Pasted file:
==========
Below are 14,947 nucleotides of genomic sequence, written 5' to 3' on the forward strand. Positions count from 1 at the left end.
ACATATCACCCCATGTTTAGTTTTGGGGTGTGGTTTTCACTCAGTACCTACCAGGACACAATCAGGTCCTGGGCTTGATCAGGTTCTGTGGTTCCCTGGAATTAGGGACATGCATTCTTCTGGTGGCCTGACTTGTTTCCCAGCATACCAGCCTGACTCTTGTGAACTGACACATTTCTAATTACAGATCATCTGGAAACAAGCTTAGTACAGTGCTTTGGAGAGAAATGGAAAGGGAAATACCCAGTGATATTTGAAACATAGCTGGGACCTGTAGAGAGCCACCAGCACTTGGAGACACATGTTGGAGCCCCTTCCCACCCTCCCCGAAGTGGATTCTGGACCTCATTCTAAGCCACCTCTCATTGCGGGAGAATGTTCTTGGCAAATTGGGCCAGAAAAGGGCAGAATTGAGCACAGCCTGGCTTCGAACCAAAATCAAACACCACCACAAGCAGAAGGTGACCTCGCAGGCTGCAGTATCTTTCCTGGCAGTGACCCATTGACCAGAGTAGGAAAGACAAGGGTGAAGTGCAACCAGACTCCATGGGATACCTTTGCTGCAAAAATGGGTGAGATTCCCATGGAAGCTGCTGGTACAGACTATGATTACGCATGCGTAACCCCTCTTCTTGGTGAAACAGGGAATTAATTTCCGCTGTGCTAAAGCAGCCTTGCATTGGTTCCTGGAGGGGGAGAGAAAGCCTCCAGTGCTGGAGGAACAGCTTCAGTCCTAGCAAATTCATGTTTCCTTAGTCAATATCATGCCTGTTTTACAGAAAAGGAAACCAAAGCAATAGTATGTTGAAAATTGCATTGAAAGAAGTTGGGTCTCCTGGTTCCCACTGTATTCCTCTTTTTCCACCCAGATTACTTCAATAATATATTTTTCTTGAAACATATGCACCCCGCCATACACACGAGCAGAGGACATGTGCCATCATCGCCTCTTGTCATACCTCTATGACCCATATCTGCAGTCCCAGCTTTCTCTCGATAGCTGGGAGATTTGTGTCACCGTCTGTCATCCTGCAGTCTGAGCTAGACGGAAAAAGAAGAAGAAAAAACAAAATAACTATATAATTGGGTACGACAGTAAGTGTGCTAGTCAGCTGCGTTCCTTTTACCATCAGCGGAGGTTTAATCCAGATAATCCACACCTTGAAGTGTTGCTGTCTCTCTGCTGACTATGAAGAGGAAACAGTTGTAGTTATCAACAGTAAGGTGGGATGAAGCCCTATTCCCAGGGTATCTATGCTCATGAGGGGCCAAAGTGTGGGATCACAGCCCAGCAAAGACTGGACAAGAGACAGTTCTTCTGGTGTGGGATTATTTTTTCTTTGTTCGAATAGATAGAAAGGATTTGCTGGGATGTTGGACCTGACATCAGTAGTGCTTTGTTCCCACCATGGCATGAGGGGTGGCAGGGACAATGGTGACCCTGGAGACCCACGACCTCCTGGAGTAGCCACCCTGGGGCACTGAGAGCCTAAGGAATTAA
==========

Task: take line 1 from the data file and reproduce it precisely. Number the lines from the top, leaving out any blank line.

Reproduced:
Below are 14,947 nucleotides of genomic sequence, written 5' to 3' on the forward strand. Positions count from 1 at the left end.